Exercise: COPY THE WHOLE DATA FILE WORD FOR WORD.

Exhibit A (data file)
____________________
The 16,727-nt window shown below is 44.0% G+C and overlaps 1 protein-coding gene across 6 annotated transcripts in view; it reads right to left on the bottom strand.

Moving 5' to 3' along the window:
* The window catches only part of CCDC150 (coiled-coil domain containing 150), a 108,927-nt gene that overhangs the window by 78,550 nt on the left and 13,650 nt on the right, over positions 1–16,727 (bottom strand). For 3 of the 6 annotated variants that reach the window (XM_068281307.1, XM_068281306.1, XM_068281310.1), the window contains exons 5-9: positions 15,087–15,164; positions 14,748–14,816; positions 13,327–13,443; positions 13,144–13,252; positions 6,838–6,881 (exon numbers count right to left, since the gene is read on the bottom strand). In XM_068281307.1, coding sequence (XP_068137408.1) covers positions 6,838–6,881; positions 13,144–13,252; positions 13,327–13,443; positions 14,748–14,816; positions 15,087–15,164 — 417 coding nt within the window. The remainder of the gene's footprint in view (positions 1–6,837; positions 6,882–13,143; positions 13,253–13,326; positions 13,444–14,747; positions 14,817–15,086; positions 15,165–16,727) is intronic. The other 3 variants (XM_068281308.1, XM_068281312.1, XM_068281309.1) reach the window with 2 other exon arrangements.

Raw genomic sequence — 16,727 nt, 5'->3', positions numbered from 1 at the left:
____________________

The 16,727-nt window shown below is 44.0% G+C and overlaps 1 protein-coding gene across 6 annotated transcripts in view; it reads right to left on the bottom strand.

Moving 5' to 3' along the window:
* The window catches only part of CCDC150 (coiled-coil domain containing 150), a 108,927-nt gene that overhangs the window by 78,550 nt on the left and 13,650 nt on the right, over positions 1–16,727 (bottom strand). For 3 of the 6 annotated variants that reach the window (XM_068281307.1, XM_068281306.1, XM_068281310.1), the window contains exons 5-9: positions 15,087–15,164; positions 14,748–14,816; positions 13,327–13,443; positions 13,144–13,252; positions 6,838–6,881 (exon numbers count right to left, since the gene is read on the bottom strand). In XM_068281307.1, coding sequence (XP_068137408.1) covers positions 6,838–6,881; positions 13,144–13,252; positions 13,327–13,443; positions 14,748–14,816; positions 15,087–15,164 — 417 coding nt within the window. The remainder of the gene's footprint in view (positions 1–6,837; positions 6,882–13,143; positions 13,253–13,326; positions 13,444–14,747; positions 14,817–15,086; positions 15,165–16,727) is intronic. The other 3 variants (XM_068281308.1, XM_068281312.1, XM_068281309.1) reach the window with 2 other exon arrangements.

Raw genomic sequence — 16,727 nt, 5'->3', positions numbered from 1 at the left: